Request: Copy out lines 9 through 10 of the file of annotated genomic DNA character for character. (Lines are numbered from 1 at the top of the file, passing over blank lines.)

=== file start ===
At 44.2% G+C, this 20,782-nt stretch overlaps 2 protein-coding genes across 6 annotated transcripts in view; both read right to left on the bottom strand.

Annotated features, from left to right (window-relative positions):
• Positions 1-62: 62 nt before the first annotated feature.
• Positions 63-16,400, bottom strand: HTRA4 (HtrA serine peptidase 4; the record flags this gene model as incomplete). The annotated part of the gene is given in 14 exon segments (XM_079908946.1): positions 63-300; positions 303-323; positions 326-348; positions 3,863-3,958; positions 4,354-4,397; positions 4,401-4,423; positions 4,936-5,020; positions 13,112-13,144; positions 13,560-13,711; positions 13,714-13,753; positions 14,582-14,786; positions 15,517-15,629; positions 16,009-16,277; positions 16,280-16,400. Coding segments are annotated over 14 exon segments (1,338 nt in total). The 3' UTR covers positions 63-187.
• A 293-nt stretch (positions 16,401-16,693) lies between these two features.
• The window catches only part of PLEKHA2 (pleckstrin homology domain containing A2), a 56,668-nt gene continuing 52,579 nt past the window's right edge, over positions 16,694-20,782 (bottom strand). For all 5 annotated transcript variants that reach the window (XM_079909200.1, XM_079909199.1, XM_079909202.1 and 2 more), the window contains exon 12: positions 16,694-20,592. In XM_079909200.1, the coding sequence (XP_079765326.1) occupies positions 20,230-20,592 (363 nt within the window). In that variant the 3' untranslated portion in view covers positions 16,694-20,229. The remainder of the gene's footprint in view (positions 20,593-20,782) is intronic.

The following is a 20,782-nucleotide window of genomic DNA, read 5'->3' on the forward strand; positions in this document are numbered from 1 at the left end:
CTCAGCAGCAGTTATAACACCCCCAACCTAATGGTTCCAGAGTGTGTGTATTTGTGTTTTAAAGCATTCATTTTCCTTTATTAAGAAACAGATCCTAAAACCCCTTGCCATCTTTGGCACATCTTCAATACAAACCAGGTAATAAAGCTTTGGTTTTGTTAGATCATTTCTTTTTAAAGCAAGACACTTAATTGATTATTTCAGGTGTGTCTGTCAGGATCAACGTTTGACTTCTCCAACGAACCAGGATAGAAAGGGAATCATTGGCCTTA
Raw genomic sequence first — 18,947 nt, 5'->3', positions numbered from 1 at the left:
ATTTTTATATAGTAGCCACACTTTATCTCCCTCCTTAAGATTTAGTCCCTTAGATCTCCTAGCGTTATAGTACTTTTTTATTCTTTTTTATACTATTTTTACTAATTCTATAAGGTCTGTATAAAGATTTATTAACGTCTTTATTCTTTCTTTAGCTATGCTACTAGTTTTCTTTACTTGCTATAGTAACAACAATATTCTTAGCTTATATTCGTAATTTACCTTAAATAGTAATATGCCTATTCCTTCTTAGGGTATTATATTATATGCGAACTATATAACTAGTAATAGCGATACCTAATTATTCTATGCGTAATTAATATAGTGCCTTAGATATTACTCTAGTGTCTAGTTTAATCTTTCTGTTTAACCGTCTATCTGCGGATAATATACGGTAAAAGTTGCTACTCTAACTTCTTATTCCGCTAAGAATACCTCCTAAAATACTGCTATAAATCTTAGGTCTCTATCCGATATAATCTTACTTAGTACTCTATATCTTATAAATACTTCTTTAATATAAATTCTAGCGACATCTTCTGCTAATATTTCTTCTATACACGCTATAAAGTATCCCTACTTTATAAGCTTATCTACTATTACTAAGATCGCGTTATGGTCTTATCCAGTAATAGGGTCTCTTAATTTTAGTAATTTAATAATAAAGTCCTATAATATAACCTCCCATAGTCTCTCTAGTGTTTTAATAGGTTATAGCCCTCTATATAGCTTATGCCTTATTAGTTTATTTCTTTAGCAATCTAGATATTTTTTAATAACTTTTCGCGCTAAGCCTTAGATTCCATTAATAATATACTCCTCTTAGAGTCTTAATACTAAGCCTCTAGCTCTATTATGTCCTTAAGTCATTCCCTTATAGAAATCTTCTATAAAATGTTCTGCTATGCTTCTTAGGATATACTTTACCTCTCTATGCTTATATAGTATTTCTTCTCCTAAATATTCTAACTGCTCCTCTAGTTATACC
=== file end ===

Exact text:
Raw genomic sequence first — 18,947 nt, 5'->3', positions numbered from 1 at the left:
ATTTTTATATAGTAGCCACACTTTATCTCCCTCCTTAAGATTTAGTCCCTTAGATCTCCTAGCGTTATAGTACTTTTTTATTCTTTTTTATACTATTTTTACTAATTCTATAAGGTCTGTATAAAGATTTATTAACGTCTTTATTCTTTCTTTAGCTATGCTACTAGTTTTCTTTACTTGCTATAGTAACAACAATATTCTTAGCTTATATTCGTAATTTACCTTAAATAGTAATATGCCTATTCCTTCTTAGGGTATTATATTATATGCGAACTATATAACTAGTAATAGCGATACCTAATTATTCTATGCGTAATTAATATAGTGCCTTAGATATTACTCTAGTGTCTAGTTTAATCTTTCTGTTTAACCGTCTATCTGCGGATAATATACGGTAAAAGTTGCTACTCTAACTTCTTATTCCGCTAAGAATACCTCCTAAAATACTGCTATAAATCTTAGGTCTCTATCCGATATAATCTTACTTAGTACTCTATATCTTATAAATACTTCTTTAATATAAATTCTAGCGACATCTTCTGCTAATATTTCTTCTATACACGCTATAAAGTATCCCTACTTTATAAGCTTATCTACTATTACTAAGATCGCGTTATGGTCTTATCCAGTAATAGGGTCTCTTAATTTTAGTAATTTAATAATAAAGTCCTATAATATAACCTCCCATAGTCTCTCTAGTGTTTTAATAGGTTATAGCCCTCTATATAGCTTATGCCTTATTAGTTTATTTCTTTAGCAATCTAGATATTTTTTAATAACTTTTCGCGCTAAGCCTTAGATTCCATTAATAATATACTCCTCTTAGAGTCTTAATACTAAGCCTCTAGCTCTATTATGTCCTTAAGTCATTCCCTTATAGAAATCTTCTATAAAATGTTCTGCTATGCTTCTTAGGATATACTTTACCTCTCTATGCTTATATAGTATTTCTTCTCCTAAATATTCTAACTGCTCCTCTAGTTATACC